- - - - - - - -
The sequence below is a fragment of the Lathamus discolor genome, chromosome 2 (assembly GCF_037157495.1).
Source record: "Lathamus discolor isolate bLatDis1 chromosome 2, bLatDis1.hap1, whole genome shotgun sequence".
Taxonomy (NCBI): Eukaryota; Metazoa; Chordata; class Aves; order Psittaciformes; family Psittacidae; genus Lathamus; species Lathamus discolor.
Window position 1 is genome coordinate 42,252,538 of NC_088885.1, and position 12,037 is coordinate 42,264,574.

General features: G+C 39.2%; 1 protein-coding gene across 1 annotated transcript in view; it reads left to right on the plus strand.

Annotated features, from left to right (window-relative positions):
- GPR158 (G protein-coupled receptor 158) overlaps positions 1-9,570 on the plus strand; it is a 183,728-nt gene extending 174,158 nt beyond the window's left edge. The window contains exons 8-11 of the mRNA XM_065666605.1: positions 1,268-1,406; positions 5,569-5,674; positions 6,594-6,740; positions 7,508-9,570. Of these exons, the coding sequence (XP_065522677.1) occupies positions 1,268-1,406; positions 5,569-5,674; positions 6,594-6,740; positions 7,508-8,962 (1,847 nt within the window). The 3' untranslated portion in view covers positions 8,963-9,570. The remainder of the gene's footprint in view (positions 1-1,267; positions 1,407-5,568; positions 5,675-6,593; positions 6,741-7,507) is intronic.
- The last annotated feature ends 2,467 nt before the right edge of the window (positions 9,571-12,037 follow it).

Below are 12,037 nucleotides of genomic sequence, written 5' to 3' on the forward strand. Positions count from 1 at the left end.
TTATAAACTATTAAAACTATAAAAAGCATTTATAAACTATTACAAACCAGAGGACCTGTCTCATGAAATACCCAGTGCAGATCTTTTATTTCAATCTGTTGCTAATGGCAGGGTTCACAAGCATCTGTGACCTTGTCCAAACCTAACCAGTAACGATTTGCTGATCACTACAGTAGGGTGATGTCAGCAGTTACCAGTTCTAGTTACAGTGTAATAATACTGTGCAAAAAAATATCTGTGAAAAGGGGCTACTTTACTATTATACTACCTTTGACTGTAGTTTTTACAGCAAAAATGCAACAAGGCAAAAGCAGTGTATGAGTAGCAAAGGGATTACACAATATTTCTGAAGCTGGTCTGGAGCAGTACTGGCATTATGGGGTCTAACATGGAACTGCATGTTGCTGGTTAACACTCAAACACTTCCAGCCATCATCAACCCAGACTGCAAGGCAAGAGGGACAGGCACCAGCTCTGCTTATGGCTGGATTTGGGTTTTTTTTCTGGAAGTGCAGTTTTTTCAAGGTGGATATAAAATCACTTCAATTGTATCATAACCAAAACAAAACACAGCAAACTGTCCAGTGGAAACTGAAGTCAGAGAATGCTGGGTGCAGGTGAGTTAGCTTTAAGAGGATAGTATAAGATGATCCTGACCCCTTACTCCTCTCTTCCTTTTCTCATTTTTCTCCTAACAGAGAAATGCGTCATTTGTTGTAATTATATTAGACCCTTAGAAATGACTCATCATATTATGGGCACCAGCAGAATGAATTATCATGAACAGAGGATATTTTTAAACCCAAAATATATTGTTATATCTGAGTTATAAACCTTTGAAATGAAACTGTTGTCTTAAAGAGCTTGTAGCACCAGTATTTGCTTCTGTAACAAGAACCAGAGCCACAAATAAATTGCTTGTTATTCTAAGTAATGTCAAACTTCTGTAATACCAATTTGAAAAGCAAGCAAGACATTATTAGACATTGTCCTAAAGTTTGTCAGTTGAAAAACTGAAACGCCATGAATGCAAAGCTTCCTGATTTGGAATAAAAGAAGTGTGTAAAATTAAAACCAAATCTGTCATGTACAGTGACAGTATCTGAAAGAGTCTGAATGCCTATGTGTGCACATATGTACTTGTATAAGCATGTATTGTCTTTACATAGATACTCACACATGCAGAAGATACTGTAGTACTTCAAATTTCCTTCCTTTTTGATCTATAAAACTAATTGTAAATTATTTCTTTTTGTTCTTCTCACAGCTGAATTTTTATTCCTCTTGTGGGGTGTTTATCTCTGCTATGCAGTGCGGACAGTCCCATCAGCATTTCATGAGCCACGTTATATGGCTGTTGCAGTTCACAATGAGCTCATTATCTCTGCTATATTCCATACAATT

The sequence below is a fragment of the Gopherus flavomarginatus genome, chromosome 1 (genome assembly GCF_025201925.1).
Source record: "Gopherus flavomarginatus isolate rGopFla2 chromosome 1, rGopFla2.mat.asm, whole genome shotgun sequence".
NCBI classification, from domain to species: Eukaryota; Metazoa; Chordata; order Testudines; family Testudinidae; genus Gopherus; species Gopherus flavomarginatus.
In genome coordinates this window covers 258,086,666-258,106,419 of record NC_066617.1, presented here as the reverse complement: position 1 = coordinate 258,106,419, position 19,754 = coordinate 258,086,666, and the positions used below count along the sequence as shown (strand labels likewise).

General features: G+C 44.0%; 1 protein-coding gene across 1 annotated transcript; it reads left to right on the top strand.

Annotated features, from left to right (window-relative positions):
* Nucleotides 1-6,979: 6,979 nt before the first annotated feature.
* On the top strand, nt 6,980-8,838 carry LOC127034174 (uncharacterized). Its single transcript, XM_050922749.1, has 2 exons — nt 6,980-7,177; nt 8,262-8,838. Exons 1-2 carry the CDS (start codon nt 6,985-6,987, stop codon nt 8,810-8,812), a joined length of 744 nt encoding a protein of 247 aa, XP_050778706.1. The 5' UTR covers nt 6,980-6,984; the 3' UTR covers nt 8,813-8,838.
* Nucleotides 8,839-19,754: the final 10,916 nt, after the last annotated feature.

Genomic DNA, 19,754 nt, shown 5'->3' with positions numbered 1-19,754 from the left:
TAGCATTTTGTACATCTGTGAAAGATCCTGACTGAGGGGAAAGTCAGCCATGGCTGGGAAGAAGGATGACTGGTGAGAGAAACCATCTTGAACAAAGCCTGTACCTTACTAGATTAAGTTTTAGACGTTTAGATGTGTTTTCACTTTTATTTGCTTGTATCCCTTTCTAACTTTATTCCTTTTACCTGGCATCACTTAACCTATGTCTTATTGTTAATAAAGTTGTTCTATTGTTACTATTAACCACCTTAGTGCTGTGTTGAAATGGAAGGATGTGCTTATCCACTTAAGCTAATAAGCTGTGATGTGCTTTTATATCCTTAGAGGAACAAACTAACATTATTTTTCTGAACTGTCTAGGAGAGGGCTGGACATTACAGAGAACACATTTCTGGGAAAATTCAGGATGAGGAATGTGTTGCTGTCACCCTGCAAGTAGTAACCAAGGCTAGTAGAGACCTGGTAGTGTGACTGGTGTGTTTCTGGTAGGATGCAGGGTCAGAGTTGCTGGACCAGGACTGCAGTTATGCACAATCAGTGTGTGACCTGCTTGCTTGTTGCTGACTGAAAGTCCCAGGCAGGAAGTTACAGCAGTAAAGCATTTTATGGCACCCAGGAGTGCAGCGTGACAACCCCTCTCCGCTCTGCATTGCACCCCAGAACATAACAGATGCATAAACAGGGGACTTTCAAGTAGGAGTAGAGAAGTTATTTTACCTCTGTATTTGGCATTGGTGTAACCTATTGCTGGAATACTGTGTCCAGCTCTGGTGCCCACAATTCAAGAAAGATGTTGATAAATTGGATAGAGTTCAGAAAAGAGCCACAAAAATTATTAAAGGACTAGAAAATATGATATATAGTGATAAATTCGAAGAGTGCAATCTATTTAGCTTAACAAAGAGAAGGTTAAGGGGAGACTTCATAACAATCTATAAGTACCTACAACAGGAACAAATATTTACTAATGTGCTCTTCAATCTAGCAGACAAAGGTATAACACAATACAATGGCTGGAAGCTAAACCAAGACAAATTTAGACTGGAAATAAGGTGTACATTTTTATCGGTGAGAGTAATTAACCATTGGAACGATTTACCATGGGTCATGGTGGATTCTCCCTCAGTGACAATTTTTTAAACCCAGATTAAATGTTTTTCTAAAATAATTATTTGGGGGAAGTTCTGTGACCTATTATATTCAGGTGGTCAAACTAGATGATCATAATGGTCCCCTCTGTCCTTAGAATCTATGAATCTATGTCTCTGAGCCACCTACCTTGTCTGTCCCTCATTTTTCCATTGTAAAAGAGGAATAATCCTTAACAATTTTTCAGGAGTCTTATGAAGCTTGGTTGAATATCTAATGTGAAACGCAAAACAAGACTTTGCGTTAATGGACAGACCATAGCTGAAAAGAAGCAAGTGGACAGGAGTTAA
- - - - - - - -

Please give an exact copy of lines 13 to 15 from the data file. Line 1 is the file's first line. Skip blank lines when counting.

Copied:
NCBI classification, from domain to species: Eukaryota; Metazoa; Chordata; order Testudines; family Testudinidae; genus Gopherus; species Gopherus flavomarginatus.
In genome coordinates this window covers 258,086,666-258,106,419 of record NC_066617.1, presented here as the reverse complement: position 1 = coordinate 258,106,419, position 19,754 = coordinate 258,086,666, and the positions used below count along the sequence as shown (strand labels likewise).

General features: G+C 44.0%; 1 protein-coding gene across 1 annotated transcript; it reads left to right on the top strand.